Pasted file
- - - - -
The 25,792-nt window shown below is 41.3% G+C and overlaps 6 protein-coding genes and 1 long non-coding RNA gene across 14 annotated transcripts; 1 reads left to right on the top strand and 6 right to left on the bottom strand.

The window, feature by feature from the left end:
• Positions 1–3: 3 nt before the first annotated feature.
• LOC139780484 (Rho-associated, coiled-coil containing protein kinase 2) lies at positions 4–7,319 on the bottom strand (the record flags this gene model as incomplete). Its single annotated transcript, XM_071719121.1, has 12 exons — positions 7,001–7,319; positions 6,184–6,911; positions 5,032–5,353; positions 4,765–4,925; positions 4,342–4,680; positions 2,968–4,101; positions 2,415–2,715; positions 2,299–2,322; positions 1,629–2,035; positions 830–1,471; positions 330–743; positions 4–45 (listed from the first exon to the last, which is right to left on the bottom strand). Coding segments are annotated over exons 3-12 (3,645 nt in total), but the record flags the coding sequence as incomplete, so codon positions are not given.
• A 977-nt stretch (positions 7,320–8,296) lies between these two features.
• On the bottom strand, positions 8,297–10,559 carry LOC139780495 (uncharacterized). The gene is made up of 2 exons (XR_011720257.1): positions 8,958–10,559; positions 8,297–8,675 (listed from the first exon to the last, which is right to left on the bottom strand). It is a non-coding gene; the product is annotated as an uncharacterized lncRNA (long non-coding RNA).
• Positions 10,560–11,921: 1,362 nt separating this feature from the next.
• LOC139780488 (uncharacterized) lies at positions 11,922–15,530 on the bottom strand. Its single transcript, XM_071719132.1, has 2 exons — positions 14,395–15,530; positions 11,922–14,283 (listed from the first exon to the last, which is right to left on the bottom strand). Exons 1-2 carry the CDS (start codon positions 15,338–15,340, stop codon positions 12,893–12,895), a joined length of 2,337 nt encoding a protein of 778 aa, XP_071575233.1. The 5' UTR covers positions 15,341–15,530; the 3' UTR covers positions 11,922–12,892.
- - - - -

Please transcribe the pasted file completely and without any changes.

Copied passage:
The 25,792-nt window shown below is 41.3% G+C and overlaps 6 protein-coding genes and 1 long non-coding RNA gene across 14 annotated transcripts; 1 reads left to right on the top strand and 6 right to left on the bottom strand.

The window, feature by feature from the left end:
• Positions 1–3: 3 nt before the first annotated feature.
• LOC139780484 (Rho-associated, coiled-coil containing protein kinase 2) lies at positions 4–7,319 on the bottom strand (the record flags this gene model as incomplete). Its single annotated transcript, XM_071719121.1, has 12 exons — positions 7,001–7,319; positions 6,184–6,911; positions 5,032–5,353; positions 4,765–4,925; positions 4,342–4,680; positions 2,968–4,101; positions 2,415–2,715; positions 2,299–2,322; positions 1,629–2,035; positions 830–1,471; positions 330–743; positions 4–45 (listed from the first exon to the last, which is right to left on the bottom strand). Coding segments are annotated over exons 3-12 (3,645 nt in total), but the record flags the coding sequence as incomplete, so codon positions are not given.
• A 977-nt stretch (positions 7,320–8,296) lies between these two features.
• On the bottom strand, positions 8,297–10,559 carry LOC139780495 (uncharacterized). The gene is made up of 2 exons (XR_011720257.1): positions 8,958–10,559; positions 8,297–8,675 (listed from the first exon to the last, which is right to left on the bottom strand). It is a non-coding gene; the product is annotated as an uncharacterized lncRNA (long non-coding RNA).
• Positions 10,560–11,921: 1,362 nt separating this feature from the next.
• LOC139780488 (uncharacterized) lies at positions 11,922–15,530 on the bottom strand. Its single transcript, XM_071719132.1, has 2 exons — positions 14,395–15,530; positions 11,922–14,283 (listed from the first exon to the last, which is right to left on the bottom strand). Exons 1-2 carry the CDS (start codon positions 15,338–15,340, stop codon positions 12,893–12,895), a joined length of 2,337 nt encoding a protein of 778 aa, XP_071575233.1. The 5' UTR covers positions 15,341–15,530; the 3' UTR covers positions 11,922–12,892.